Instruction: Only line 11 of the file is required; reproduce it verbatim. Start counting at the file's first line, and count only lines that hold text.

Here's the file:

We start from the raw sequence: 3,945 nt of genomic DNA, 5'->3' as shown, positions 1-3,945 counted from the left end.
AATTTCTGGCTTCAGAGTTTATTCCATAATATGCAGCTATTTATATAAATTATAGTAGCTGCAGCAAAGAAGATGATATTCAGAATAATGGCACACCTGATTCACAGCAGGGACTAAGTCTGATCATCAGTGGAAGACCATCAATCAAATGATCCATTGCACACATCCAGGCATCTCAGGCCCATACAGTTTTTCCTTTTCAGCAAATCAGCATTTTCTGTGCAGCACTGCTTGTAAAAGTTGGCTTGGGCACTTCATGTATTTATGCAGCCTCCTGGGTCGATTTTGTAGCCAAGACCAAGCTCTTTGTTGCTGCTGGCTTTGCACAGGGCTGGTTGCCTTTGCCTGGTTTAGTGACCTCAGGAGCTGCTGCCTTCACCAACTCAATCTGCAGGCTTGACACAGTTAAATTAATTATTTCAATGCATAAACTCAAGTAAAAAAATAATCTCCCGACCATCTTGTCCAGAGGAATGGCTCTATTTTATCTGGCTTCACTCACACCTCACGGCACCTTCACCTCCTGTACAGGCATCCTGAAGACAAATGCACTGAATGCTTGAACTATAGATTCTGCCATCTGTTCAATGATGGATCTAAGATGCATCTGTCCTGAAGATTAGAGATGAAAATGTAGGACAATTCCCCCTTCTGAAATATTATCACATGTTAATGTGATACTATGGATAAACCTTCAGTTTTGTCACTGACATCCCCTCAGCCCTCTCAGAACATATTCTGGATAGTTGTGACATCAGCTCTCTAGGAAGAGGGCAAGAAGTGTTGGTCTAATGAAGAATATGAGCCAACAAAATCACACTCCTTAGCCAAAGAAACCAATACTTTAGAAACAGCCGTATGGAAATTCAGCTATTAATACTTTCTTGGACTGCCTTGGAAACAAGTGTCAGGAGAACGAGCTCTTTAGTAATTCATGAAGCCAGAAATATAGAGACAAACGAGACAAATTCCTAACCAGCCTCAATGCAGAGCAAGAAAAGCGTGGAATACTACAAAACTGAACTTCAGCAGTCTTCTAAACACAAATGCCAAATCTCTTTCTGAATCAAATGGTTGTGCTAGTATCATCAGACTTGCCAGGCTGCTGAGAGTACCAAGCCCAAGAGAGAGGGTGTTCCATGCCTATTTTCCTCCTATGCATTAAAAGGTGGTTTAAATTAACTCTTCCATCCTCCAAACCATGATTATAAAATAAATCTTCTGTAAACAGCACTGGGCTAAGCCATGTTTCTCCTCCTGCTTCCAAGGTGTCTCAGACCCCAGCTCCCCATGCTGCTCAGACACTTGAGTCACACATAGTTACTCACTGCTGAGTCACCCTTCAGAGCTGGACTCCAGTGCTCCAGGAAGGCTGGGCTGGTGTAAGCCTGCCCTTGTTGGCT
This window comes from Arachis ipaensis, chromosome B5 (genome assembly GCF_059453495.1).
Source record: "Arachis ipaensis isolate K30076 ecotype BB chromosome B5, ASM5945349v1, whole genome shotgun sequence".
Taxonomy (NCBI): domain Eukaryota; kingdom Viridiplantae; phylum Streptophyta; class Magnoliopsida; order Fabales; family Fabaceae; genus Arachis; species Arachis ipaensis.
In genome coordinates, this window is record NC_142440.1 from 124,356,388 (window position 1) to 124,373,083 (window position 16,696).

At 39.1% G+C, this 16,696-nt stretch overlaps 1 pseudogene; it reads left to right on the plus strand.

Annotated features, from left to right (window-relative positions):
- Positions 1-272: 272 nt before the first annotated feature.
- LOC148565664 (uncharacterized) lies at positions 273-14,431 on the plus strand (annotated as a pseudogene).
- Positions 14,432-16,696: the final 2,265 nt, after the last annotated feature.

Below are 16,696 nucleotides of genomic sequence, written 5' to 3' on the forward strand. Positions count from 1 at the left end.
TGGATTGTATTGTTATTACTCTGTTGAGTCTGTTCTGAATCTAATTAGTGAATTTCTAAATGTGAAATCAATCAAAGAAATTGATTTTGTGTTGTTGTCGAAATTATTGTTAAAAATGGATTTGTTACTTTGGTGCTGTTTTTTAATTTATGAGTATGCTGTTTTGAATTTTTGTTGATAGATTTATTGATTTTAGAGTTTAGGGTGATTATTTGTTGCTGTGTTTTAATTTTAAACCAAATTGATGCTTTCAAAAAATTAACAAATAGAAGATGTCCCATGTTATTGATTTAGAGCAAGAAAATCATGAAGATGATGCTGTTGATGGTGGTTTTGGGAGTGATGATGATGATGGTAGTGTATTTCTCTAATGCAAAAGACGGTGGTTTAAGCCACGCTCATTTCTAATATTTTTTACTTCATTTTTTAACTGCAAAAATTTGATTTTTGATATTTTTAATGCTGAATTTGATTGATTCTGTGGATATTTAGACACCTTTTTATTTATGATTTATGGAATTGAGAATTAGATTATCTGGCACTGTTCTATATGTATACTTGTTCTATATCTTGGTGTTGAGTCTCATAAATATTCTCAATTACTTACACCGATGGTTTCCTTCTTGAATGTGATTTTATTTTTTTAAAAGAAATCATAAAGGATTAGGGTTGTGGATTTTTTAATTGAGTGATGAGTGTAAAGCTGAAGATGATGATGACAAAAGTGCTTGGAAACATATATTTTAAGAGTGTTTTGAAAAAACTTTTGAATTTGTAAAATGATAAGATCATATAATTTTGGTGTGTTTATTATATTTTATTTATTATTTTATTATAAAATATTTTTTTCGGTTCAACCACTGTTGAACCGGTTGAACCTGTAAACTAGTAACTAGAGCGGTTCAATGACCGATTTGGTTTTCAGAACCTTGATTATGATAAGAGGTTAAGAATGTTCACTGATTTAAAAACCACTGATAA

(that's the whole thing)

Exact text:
- Positions 14,432-16,696: the final 2,265 nt, after the last annotated feature.